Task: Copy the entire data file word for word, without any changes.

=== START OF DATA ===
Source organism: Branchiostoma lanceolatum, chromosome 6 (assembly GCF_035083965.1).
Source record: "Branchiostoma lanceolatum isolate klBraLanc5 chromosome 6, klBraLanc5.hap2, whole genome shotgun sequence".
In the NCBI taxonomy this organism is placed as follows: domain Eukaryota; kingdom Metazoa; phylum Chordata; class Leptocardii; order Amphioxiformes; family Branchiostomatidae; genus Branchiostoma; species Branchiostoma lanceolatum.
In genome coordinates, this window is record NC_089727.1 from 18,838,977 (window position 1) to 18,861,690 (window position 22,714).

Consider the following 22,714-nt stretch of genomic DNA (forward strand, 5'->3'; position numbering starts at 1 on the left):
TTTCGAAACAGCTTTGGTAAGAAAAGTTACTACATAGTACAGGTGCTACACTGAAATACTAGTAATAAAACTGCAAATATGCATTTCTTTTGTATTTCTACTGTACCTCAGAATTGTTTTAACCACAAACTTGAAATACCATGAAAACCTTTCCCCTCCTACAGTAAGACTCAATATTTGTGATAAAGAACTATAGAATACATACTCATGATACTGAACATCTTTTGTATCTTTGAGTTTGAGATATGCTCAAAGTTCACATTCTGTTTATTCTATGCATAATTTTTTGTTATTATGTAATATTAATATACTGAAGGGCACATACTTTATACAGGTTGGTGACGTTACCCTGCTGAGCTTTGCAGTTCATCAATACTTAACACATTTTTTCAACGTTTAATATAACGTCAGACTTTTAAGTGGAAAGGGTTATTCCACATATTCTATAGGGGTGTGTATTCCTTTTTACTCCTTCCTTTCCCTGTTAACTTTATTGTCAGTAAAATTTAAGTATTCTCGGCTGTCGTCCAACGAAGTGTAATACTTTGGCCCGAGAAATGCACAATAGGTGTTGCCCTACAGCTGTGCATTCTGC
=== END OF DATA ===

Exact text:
Source organism: Branchiostoma lanceolatum, chromosome 6 (assembly GCF_035083965.1).
Source record: "Branchiostoma lanceolatum isolate klBraLanc5 chromosome 6, klBraLanc5.hap2, whole genome shotgun sequence".
In the NCBI taxonomy this organism is placed as follows: domain Eukaryota; kingdom Metazoa; phylum Chordata; class Leptocardii; order Amphioxiformes; family Branchiostomatidae; genus Branchiostoma; species Branchiostoma lanceolatum.
In genome coordinates, this window is record NC_089727.1 from 18,838,977 (window position 1) to 18,861,690 (window position 22,714).

Consider the following 22,714-nt stretch of genomic DNA (forward strand, 5'->3'; position numbering starts at 1 on the left):
TTTCGAAACAGCTTTGGTAAGAAAAGTTACTACATAGTACAGGTGCTACACTGAAATACTAGTAATAAAACTGCAAATATGCATTTCTTTTGTATTTCTACTGTACCTCAGAATTGTTTTAACCACAAACTTGAAATACCATGAAAACCTTTCCCCTCCTACAGTAAGACTCAATATTTGTGATAAAGAACTATAGAATACATACTCATGATACTGAACATCTTTTGTATCTTTGAGTTTGAGATATGCTCAAAGTTCACATTCTGTTTATTCTATGCATAATTTTTTGTTATTATGTAATATTAATATACTGAAGGGCACATACTTTATACAGGTTGGTGACGTTACCCTGCTGAGCTTTGCAGTTCATCAATACTTAACACATTTTTTCAACGTTTAATATAACGTCAGACTTTTAAGTGGAAAGGGTTATTCCACATATTCTATAGGGGTGTGTATTCCTTTTTACTCCTTCCTTTCCCTGTTAACTTTATTGTCAGTAAAATTTAAGTATTCTCGGCTGTCGTCCAACGAAGTGTAATACTTTGGCCCGAGAAATGCACAATAGGTGTTGCCCTACAGCTGTGCATTCTGC